I’ve had a lot of those other times lately. But watch out, mental contest. I’ve got my writing shoes on and I know how to use them. OK, I don’t actually tend to wear shoes when I write, but you know what I mean.

Check out  my full-length novels,  Her Cousin Much Removed,  The Great Paradox and the Innies and Outies of Time Management and Aunty Ida’s Full-Service Mental Institution (by Invitation Only), and the sequel, Aunty Ida’s Holey Amazing Sleeping Preparation (Not Doctor Recommended) which is now available!

Sign up for my spamless newsletter. And download Better Living Through GRAVY and Other Oddities, it’s free!

The Not Writing of Writing

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Focus-wise, this week has not been my week. My mind’s felt slow and clumsy, and I cannot seem to get my thoughts where they need to be. Some weeks are just like that. It’s not as though you don’t get anything done, you do. But is it everything you wanted to do?

Not even close.

I’ve been working on a manuscript, or, to be more accurate, very much not working on a manuscript. I am stuck, and not in the way that any of the wiggling tricks are going to unstick. No, this one I have to untangle, there’s no other way through it, and my brain just hasn’t found the loose thread.

But because I feel as though a portion of my brain has been left on its own, trying to work out the solution, it’s deserted me in other arenas. Doesn’t it know I need it?

Perhaps it doesn’t care. That’s probably the more accurate scenario.

Being in a static place while writing a novel is a very real aspect of writing. Some people claim there is no such thing as writer’s block, that it is an excuse, but the truth is that now and then, getting to the right place with your story takes time. It takes having the that thing spark you, so you say, “Oh, yes, now I see it.” It takes something you just don’t have at your disposal at the moment.

I will continue to let my brain chug away at the answer, and I know that I will get there in the end.

Check out  my full-length novels,  Her Cousin Much Removed,  The Great Paradox and the Innies and Outies of Time Management and Aunty Ida’s Full-Service Mental Institution (by Invitation Only), and the sequel, Aunty Ida’s Holey Amazing Sleeping Preparation (Not Doctor Recommended) which is now available!

Sign up for my spamless newsletter. And download Better Living Through GRAVY and Other Oddities, it’s free!

Feeling Uninspired? Me Too!

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Inspiration is a beautiful, glorious thing. It hits you like a static shock: unexpected and something you just can’t miss. When it has you cradled in its creative arms, words flow effortlessly as if from the great beyond.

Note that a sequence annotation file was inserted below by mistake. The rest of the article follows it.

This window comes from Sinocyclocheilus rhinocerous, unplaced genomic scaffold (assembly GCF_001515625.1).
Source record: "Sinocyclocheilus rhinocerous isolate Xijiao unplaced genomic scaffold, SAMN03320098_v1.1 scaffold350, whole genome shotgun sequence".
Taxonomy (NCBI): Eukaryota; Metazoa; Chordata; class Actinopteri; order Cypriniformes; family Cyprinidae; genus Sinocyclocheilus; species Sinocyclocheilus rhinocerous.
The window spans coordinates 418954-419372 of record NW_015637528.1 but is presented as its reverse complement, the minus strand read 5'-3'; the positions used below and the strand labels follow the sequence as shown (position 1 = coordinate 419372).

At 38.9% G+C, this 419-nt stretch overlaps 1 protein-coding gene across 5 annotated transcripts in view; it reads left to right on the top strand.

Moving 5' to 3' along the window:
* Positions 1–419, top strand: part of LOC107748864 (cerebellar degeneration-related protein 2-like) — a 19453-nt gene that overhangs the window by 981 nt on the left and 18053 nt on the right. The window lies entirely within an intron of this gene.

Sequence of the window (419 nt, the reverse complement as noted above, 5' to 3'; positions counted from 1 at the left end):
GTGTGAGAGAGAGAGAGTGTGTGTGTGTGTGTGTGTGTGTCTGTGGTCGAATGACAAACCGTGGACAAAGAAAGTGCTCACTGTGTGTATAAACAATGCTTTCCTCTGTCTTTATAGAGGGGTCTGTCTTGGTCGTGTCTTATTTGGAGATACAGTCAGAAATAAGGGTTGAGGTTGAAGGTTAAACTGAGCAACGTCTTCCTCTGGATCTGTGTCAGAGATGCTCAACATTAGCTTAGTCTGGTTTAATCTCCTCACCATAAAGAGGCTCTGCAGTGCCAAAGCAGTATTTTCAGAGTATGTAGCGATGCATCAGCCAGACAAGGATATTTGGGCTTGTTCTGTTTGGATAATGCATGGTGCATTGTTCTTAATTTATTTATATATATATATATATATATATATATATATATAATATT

But it’s fickle.

You can’t always count on inspiration. In fact if you want to be a writer, a real writer and not a dabbler, you can’t count on it at all. You can hope for it, of course, and welcome it when it does arrive, hoarding all of its beautiful suggestions for drier, emptier days. But you will get nowhere if you sit waiting for inspiration to strike.

Inspiration has other things to do. Inspiration has a packed calendar and reminders on its phone that beep every three minutes. Inspiration is really, really busy.

The work of writing comes when you’re standing in the middle of the idea desert, not even a mirage of a thought for miles in every direction, the sun beating down you as though you were under interrogation. The work comes when you are in a tundra of white even sameness all around, with not even a hint of warmth to spark an idea.

The work comes when you stare at that blinking cursor long enough and just start typing.

I’ve talked before about how we like to romanticize the idea of writing, that it seems like it should be all quills and garrets and smooth, unbroken stretches of silence. It’s nothing like that.

Nope, writing — real writing — is knowing when you’re not inspired. And it’s sitting down to do the work anyway.

Check out  my full-length novels,  Her Cousin Much Removed,  The Great Paradox and the Innies and Outies of Time Management and Aunty Ida’s Full-Service Mental Institution (by Invitation Only), and the sequel, Aunty Ida’s Holey Amazing Sleeping Preparation (Not Doctor Recommended) which is now available!

Sign up for my spamless newsletter. And download Better Living Through GRAVY and Other Oddities, it’s free!